Typhoon Hagibis is the most powerful one Japan has witnessed in the past six decades and the administration wants the evacuation of at least seven million people. More than 30 people suffered injuries after the typhoon hit the south coast on Saturday. Its immediate effect was felt in the areas of sports and Travel. First was the cancellation of a few rugby World Cup matches.

Then there was the possibility of a delay in the Japanese Grand Prix. In addition, there was the grounding of all flights in the Tokyo region. Typhoons are not new to Japan because it sees around 20 of them every year.

A Typhoon is a climatic phenomenon that disturbs lives. The capital is not usually affected but this was different.

Daily Mail UK quotes the Japan Meteorological Agency as saying Typhoon Hagibis made landfall in Japan's main Honshu Island. The torrential rain that accompanied Hagibis was a matter of concern. It prompted the JMA to issue its highest-level emergency warning that covered parts of Tokyo and its surrounding areas. There were reports of landslides and loss of power, which are common in such situations. Thousands of people moved into designated shelters for safety.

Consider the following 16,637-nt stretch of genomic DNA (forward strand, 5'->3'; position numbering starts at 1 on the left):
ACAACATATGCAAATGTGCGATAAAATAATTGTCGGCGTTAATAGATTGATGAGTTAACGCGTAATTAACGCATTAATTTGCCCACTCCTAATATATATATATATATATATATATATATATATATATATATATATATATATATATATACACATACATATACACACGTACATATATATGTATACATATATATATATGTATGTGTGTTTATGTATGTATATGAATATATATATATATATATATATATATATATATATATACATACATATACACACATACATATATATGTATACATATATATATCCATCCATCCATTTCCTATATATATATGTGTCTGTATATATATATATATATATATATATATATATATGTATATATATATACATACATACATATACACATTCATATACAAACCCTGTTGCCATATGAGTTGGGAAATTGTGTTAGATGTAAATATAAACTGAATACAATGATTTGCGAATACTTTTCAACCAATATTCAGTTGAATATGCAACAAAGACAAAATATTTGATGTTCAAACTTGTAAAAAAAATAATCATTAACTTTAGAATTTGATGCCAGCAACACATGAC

Effects of the climatic disorder

One of the major casualties of Typhoon Hagibis was the Japanese Grand Prix qualifiers.

Its schedule was for Saturday and organizers will have to look for another slot. Similarly, for Rugby World Cup matches. There were two on the cards – the first between England and France and the second between New Zealand and Italy. Then there is another key match in which Scotland will fight against Japan. All of these might need rescheduling because of damage to the venue and transportation links.

Daily Mail UK mentions about the travel complications. Two of the major airlines have grounded most domestic and international flights at the Tokyo, Osaka and Nagoya airports.

As far as rail travel goes, Central Japan Railway Co. canceled bullet-train service between Tokyo and Osaka with a few exceptions. Tokyo Disneyland has downed its shutters, as have department stores and smaller shops across the city. It had faced a typhoon in 1958 in which more than 1,200 people lost their lives and thousands of houses were flooded.

At least nine deaths reported

According to BBC, until now there are reports of at least nine deaths in Japan because of Typhoon Hagibis. Some of them were victims of landslides or trapped in their cars as floodwaters rose. Apart from the deaths, another 15 are in the category of missing while dozens are injured. This typhoon is Japan’s biggest storm in decades.

Its wind speeds were around 140mph accompanied by heavy rains. As a result, rivers have breached their banks in several places and flooded residential neighborhoods. In view of advance warning, residents stocked up on provisions before the typhoon struck and emptied the supermarkets.